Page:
Oh what a circus….

Trolling conspirarcy groups on Usenet, back in the days…

Newsgroups: alt.conspiracy.princess-diana
Subject: Oh what a circus….
Date: Tue, 02 Sep 97 13:18:39 GMT
Organization: ALT-F4

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Where are the EU’s Dotcoms

When the European Union was founded by the signing of the Maastricht Treaty in 1993 we were very happy. That kind of made us outcasts in the opting-out UK, particulary as we also advocated for UK membership of the Euro and Schengen.

At that time there was no public email or websites to browse. The Internet as we know it is younger than the EU, and it hasn’t even been a quarter of a century.

The Internet’s growth has been similar to the growth of railways two centuries before, with the accompanying monopolist zillionaires taking over newspapers of record, founding banks, and spawning their own congressmen and women.

However, one-percenters of yore such as Rhodes or Harriman built railways. Which required them to deal with land-owners along with local and regional authorities across continents. Naturally bringing them into close, back-handing contact with a nation’s elites. Contacts the dotcom billionaires of today do not make as a natural consequence of their siloed off-shored online businesses.

But we’re not interested in the offspring of today’s dotcom billionaires causing nuclear war under President Chelsea Clinton in thirty years time. We’re wondering where the EU’s dotcoms are. Or to be more precise why doteu fails to even qualify as a brand, let alone a household name.

The dotcoms of the USA are well known. China has QQ, baidu, and ali baba. Russia has Yandex, vKontakte, and mail.ru. Websites used by hundreds of millions.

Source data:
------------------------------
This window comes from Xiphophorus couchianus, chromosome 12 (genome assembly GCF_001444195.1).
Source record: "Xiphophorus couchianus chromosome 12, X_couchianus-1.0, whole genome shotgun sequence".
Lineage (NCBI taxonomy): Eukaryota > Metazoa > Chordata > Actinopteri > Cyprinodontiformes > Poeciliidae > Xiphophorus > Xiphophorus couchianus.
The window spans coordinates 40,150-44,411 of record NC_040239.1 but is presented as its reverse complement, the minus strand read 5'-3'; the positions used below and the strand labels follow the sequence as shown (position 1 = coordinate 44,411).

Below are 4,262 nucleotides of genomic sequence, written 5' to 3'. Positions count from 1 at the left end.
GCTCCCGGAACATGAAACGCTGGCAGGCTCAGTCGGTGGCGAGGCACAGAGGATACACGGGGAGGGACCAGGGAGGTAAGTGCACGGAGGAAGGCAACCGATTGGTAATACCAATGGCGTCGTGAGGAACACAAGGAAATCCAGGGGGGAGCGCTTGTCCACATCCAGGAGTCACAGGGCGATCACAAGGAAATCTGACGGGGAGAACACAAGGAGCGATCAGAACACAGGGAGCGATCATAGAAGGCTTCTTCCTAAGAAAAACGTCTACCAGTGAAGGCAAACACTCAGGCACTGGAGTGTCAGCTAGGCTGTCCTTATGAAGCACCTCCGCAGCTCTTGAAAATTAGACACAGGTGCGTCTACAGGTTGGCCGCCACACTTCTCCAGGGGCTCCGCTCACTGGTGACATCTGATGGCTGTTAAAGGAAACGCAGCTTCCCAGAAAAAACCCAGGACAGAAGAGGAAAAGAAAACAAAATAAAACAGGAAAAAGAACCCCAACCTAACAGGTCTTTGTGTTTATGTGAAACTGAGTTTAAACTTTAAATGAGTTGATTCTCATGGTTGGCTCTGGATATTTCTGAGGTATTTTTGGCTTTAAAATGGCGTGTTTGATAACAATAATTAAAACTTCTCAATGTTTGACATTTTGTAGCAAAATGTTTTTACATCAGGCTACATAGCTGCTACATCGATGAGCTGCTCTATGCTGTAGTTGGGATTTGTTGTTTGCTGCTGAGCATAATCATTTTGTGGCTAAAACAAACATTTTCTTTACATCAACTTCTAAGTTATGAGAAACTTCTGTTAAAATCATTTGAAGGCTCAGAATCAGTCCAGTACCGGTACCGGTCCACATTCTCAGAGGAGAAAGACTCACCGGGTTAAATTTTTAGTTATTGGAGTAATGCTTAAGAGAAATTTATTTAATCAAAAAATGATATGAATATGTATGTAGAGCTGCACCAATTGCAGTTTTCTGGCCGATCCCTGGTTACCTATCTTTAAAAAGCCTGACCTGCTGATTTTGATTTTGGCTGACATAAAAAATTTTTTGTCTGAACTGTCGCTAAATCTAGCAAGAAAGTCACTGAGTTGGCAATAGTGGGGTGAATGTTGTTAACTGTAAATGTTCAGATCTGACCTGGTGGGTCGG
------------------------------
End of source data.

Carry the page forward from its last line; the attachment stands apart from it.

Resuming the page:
What has the EU produced? A tax-free offshoring centre for America’s dotcoms and that’s about it.

It’s failed. Maastricht was a nice idea but the EU became distracted by the collapse of the USSR, dazzled by expansion, spooked by 9/11, and largely missed out on the opportunity of the century.

Tweet us your favourite EU dotcoms and prove us wrong


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New World Order

It’s been a long time in coming, and that’s likely because anybody in their right mind wouldn’t want it.

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August 1st

Switzerland celebrates its National Day on 1 August.

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Trending on Twitter

Not us, alas. More to do with our response to a Tweet about the subject of Twitter’s Trends.

The tweet relates to the globally trending hashtag #CNNBlackmail, which we reproduce live and uncensored below:


At first glance it would appear that the Tweeter we responded to is flat wrong, but this is not the case. We’ve casually analyzed Twitter’s Trending suggestions over the years and have come to the following conclusions.

The list of “trending topics” is mistakenly thought of as comparable to “The Charts” of the music industry that we are all familiar with. These charts compare the sales figures of commercial music products, providing a fair indictation of which music tracks people are buying.

To think of Twitter’s Trends in the same way is an error, and an easy one to make. The displayed trends are very clearly not based on numbers. We will not show an example here because any twitter user can look at their own lists and see for themselves. Some “trending” topics may have millions of hits, while others only have thousands.

It is better to think of these “trending topics” as suggestions, or perhaps even advertisments. Their purpose is not to inform you of what people are currently tweeting about. They are there to keep you on the website by drawing your attention to things you may be interested in based upon your location and your tweeting history.

Thus, if you are already active on a hashtag that is trending there would be no point in Twitter drawing your attention to it. In the same way that if you only ever Tweet in English there would be no point in showing you what is trending in Japanese.

Twitters Trending List is not a comparision of how many people are tweeting about a particular topic, and is simply an alogrithm designed to keep you engaged with the product. It is about as good as the much lauded artificial intelligence (AI) gets – in spite of what well-heeled has-been lunatics at Google’s research department may claim.

In our experience there has never been a proven hashtag conspiracy on Twitter. On the contrary, all we’ve seen is bad AI trying to keep people on the site in order to expose them to more advertisements.

Which is what Twitter Inc are in business to do.

As for what CNN are in business to do, that’s anybody’s guess.

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